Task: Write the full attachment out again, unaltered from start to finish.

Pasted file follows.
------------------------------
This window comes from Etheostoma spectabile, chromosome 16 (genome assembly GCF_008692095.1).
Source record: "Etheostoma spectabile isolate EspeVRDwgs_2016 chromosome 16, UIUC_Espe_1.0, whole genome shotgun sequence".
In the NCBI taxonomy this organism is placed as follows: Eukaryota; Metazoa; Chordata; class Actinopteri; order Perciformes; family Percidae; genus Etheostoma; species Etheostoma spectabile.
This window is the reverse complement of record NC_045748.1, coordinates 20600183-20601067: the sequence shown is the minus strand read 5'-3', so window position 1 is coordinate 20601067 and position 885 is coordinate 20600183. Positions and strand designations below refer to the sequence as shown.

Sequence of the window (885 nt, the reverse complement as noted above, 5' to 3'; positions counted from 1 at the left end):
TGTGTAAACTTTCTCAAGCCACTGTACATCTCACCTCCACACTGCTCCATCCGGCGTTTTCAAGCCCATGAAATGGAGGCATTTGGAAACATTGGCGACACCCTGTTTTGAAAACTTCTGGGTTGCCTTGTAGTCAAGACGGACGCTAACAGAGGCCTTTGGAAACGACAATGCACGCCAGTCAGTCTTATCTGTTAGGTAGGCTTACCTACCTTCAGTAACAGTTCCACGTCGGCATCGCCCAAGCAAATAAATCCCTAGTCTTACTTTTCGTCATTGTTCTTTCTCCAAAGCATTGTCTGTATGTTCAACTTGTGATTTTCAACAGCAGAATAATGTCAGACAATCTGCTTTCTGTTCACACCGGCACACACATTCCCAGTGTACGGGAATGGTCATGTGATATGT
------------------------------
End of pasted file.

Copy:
This window comes from Etheostoma spectabile, chromosome 16 (genome assembly GCF_008692095.1).
Source record: "Etheostoma spectabile isolate EspeVRDwgs_2016 chromosome 16, UIUC_Espe_1.0, whole genome shotgun sequence".
In the NCBI taxonomy this organism is placed as follows: Eukaryota; Metazoa; Chordata; class Actinopteri; order Perciformes; family Percidae; genus Etheostoma; species Etheostoma spectabile.
This window is the reverse complement of record NC_045748.1, coordinates 20600183-20601067: the sequence shown is the minus strand read 5'-3', so window position 1 is coordinate 20601067 and position 885 is coordinate 20600183. Positions and strand designations below refer to the sequence as shown.

Sequence of the window (885 nt, the reverse complement as noted above, 5' to 3'; positions counted from 1 at the left end):
TGTGTAAACTTTCTCAAGCCACTGTACATCTCACCTCCACACTGCTCCATCCGGCGTTTTCAAGCCCATGAAATGGAGGCATTTGGAAACATTGGCGACACCCTGTTTTGAAAACTTCTGGGTTGCCTTGTAGTCAAGACGGACGCTAACAGAGGCCTTTGGAAACGACAATGCACGCCAGTCAGTCTTATCTGTTAGGTAGGCTTACCTACCTTCAGTAACAGTTCCACGTCGGCATCGCCCAAGCAAATAAATCCCTAGTCTTACTTTTCGTCATTGTTCTTTCTCCAAAGCATTGTCTGTATGTTCAACTTGTGATTTTCAACAGCAGAATAATGTCAGACAATCTGCTTTCTGTTCACACCGGCACACACATTCCCAGTGTACGGGAATGGTCATGTGATATGT